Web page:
NOTE: I wrote this in April, 2006, before I moved to Cleveland and learned to appreciate Ohio.
Ever since my aunt and uncle moved to Boulder over ten years ago, I'd been dying to venture out to Colorado. Ohio has an uncanny way of sucking people's soul from them, and I was drawn to the idea of the mountains, being at least 5,000 feet closer to the sun, as opposed to almost always being beneath a layer of clouds that keep the sun hidden more often than not.
In early 2005, I saw the best excuse ever: there was supposed to be some grand memorial celebrating the life and work of the great Hunter S. Thompson, one of my all-time heroes and favorite writer. I even managed to get in touch with Douglas Brinkley, who was taking care of publicity at the time. "Not sure of details," he told me near the middle of April, "but something will be going on August 22-23… Probably conference, cannon blast, much, much more."
That was all I needed to hear, and that very day, I booked tickets to fly out to Colorado. Of course, a few weeks after that, news spread that things had changed; the Memorial was no longer going to be the wild and public gala touted by the Thompson family. Which made sense, since quite frankly, having it public to begin with was a shocking notion, albeit one I certainly looked forward to. The potential of thousands of freaks all excited about Hunter Thompson, pilgrimaging to Woody Creek and getting twisted in the spirit of Gonzo, seemed like too much for the small town to handle.
Nevertheless, my tickets could not be refunded...not that I would have done so anyway. I was going to the mountains, and I was going to watch Hunter Thompson's ashes get blasted into the air.
I threw myself into high gear, working out and getting into proper shape. By the time August rolled around, I was in the best physical condition I had ever been. Then, about a week before we were to fly out of Cleveland and into Denver, I felt a strange tickling in my throat, which rapidly crawled down into my lungs. I knew it all too well, but tried to fight it off, drinking cranberry juice and Airborne in obscene amounts.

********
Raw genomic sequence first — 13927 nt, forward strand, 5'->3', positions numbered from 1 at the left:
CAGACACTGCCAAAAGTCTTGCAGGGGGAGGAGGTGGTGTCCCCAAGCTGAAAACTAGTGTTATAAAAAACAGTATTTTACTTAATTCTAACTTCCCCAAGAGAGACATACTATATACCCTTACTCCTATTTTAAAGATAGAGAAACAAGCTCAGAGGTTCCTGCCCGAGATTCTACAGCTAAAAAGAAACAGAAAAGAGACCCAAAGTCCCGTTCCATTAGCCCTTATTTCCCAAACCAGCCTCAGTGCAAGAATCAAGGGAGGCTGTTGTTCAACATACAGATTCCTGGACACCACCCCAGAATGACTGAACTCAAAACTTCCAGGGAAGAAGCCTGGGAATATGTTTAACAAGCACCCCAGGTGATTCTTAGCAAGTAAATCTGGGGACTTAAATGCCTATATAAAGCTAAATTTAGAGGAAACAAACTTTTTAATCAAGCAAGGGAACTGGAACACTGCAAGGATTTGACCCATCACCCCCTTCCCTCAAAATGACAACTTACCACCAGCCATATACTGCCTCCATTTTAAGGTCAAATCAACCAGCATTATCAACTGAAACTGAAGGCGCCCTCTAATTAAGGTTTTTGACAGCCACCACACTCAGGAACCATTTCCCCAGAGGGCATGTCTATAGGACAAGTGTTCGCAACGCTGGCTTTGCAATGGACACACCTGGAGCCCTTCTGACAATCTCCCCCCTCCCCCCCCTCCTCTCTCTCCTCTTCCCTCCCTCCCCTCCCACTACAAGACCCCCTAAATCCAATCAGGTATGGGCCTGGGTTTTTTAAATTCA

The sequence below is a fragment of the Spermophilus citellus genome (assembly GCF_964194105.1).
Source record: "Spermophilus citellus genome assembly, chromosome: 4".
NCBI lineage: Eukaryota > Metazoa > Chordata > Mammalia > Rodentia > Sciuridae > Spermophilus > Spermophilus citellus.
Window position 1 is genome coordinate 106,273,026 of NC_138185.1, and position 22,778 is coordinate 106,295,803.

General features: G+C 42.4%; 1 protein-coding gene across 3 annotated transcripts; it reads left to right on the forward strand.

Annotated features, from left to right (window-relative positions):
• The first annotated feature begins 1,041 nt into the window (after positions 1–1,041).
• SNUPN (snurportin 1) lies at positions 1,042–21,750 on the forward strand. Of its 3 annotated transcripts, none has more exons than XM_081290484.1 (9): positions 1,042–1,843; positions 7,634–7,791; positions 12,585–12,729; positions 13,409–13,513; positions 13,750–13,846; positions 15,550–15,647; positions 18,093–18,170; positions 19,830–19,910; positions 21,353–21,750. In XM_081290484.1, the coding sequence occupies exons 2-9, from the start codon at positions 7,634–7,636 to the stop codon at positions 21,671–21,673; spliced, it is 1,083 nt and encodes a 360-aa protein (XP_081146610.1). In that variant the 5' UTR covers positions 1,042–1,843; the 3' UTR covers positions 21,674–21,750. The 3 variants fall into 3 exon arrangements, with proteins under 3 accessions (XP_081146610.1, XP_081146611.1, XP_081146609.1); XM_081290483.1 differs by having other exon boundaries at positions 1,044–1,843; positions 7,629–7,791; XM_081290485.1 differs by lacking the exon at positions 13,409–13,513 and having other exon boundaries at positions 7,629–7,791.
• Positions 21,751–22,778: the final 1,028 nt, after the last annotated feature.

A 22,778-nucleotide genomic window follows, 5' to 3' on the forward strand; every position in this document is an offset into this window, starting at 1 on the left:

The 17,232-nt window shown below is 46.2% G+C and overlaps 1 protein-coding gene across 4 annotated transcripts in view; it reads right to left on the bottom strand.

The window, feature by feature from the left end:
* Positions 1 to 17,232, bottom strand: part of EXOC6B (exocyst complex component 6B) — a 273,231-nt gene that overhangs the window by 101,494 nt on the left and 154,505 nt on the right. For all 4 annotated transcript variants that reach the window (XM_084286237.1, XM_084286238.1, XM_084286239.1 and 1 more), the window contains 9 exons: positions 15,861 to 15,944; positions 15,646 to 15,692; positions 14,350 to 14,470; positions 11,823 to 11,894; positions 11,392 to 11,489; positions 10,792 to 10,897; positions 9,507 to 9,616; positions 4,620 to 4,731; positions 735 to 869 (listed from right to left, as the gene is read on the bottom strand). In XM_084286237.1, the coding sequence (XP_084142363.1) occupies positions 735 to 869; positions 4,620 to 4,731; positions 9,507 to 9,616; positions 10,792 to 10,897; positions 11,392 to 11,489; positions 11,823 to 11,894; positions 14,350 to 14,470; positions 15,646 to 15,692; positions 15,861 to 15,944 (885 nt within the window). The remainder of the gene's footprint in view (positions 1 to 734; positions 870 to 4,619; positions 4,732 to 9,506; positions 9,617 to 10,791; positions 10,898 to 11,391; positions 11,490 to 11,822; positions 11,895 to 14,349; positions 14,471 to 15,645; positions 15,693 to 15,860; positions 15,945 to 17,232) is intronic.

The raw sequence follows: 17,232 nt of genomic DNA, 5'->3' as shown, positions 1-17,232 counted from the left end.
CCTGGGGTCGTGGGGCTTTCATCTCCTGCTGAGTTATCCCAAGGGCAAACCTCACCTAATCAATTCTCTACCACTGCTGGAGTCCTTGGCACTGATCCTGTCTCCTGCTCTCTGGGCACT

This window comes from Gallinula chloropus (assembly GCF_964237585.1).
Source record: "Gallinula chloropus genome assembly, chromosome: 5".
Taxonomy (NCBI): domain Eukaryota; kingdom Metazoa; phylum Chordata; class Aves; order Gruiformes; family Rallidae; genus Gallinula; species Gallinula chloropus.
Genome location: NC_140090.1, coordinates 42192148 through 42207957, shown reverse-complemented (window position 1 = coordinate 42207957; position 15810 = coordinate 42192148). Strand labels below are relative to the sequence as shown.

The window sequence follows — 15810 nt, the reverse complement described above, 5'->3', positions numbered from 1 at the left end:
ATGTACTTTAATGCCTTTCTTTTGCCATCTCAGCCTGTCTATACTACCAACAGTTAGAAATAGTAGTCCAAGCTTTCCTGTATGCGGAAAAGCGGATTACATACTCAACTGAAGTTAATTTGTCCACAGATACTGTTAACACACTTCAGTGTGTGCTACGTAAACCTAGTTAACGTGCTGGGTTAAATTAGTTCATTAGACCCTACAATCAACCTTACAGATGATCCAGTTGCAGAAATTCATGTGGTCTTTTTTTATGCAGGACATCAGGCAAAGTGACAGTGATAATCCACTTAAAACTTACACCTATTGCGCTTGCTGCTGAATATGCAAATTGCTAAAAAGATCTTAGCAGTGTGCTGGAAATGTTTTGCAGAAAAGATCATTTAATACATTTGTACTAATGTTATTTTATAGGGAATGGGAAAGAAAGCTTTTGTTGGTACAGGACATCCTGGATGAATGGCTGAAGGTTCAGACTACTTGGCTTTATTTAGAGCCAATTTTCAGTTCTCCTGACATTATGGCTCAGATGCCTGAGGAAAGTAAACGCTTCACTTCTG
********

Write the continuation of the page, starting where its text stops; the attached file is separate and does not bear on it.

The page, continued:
But it was no use, and the day before our flight was scheduled to leave, I accepted that I had bronchitis. The sick irony is that I had quit smoking cigarettes months before, which I had assumed was the main culprit of my annual attacks of this rotten affliction. I now suspect that the air in Ohio is utterly contaminated, and in the next few years, the public will be made aware of ghastly and ruthless things in the atmosphere above this mudhole.
To hell with breathing- I went to Colorado.
The following morning, we made our way from Boulder to Woody Creek, stopping off in Frisco to snag my cousin. We had it made that weekend- a nice place to stay in Glenwood Springs, a car, and nothing on the agenda more important than the Memorial.
It was around noon when we took that turn off 82, and down to the legendary Woody Creek Tavern. While I was surprised that there weren't all too many freaks roaming around, I was more impressed with the food at the Tavern. The burgers were just what a suffocating lad needed. It was also there that I tasted my first (of many) delicious Imperial Porter.
More striking was the general…I don't know, some mystical sensation floating about the air. It wasn't all glitzy or blinged out; this was a small town, where most everyone seemed to just be happy and grounded, sitting on the patio enjoying yet another beautiful, sunny afternoon in the mountains. Naturally, it seemed they were all slightly eager about the Event, for tales of large explosions planned to go off at sunset in their backyards is a hard thing to ignore.